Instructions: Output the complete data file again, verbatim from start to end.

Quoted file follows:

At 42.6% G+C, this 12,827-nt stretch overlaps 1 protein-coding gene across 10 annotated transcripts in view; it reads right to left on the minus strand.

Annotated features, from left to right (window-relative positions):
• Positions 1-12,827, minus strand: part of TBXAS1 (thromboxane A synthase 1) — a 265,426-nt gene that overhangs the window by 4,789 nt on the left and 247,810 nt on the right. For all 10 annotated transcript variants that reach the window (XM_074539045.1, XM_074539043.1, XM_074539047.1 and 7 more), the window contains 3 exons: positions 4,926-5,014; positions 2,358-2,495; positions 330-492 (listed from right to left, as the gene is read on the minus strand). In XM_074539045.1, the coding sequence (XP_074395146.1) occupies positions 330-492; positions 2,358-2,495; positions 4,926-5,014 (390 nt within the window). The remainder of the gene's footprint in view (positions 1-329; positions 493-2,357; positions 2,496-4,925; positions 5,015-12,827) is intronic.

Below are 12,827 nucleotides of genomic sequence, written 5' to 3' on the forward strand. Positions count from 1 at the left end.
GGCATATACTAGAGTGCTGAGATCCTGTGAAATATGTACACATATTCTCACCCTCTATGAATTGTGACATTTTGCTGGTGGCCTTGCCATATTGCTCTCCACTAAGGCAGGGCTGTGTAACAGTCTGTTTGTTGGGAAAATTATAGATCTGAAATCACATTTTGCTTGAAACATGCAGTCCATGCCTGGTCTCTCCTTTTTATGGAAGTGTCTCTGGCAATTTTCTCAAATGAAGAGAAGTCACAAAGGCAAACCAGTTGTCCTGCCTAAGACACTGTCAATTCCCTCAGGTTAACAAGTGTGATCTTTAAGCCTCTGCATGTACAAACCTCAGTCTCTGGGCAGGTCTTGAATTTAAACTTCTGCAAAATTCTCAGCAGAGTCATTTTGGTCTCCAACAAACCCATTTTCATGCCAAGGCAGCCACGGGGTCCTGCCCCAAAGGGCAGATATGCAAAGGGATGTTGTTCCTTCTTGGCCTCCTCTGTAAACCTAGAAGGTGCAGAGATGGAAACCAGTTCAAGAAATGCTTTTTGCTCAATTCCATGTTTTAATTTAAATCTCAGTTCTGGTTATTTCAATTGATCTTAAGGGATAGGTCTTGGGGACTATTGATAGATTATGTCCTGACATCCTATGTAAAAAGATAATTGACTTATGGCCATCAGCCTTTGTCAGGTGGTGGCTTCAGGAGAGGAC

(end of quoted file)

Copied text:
At 42.6% G+C, this 12,827-nt stretch overlaps 1 protein-coding gene across 10 annotated transcripts in view; it reads right to left on the minus strand.

Annotated features, from left to right (window-relative positions):
• Positions 1-12,827, minus strand: part of TBXAS1 (thromboxane A synthase 1) — a 265,426-nt gene that overhangs the window by 4,789 nt on the left and 247,810 nt on the right. For all 10 annotated transcript variants that reach the window (XM_074539045.1, XM_074539043.1, XM_074539047.1 and 7 more), the window contains 3 exons: positions 4,926-5,014; positions 2,358-2,495; positions 330-492 (listed from right to left, as the gene is read on the minus strand). In XM_074539045.1, the coding sequence (XP_074395146.1) occupies positions 330-492; positions 2,358-2,495; positions 4,926-5,014 (390 nt within the window). The remainder of the gene's footprint in view (positions 1-329; positions 493-2,357; positions 2,496-4,925; positions 5,015-12,827) is intronic.

Below are 12,827 nucleotides of genomic sequence, written 5' to 3' on the forward strand. Positions count from 1 at the left end.
GGCATATACTAGAGTGCTGAGATCCTGTGAAATATGTACACATATTCTCACCCTCTATGAATTGTGACATTTTGCTGGTGGCCTTGCCATATTGCTCTCCACTAAGGCAGGGCTGTGTAACAGTCTGTTTGTTGGGAAAATTATAGATCTGAAATCACATTTTGCTTGAAACATGCAGTCCATGCCTGGTCTCTCCTTTTTATGGAAGTGTCTCTGGCAATTTTCTCAAATGAAGAGAAGTCACAAAGGCAAACCAGTTGTCCTGCCTAAGACACTGTCAATTCCCTCAGGTTAACAAGTGTGATCTTTAAGCCTCTGCATGTACAAACCTCAGTCTCTGGGCAGGTCTTGAATTTAAACTTCTGCAAAATTCTCAGCAGAGTCATTTTGGTCTCCAACAAACCCATTTTCATGCCAAGGCAGCCACGGGGTCCTGCCCCAAAGGGCAGATATGCAAAGGGATGTTGTTCCTTCTTGGCCTCCTCTGTAAACCTAGAAGGTGCAGAGATGGAAACCAGTTCAAGAAATGCTTTTTGCTCAATTCCATGTTTTAATTTAAATCTCAGTTCTGGTTATTTCAATTGATCTTAAGGGATAGGTCTTGGGGACTATTGATAGATTATGTCCTGACATCCTATGTAAAAAGATAATTGACTTATGGCCATCAGCCTTTGTCAGGTGGTGGCTTCAGGAGAGGAC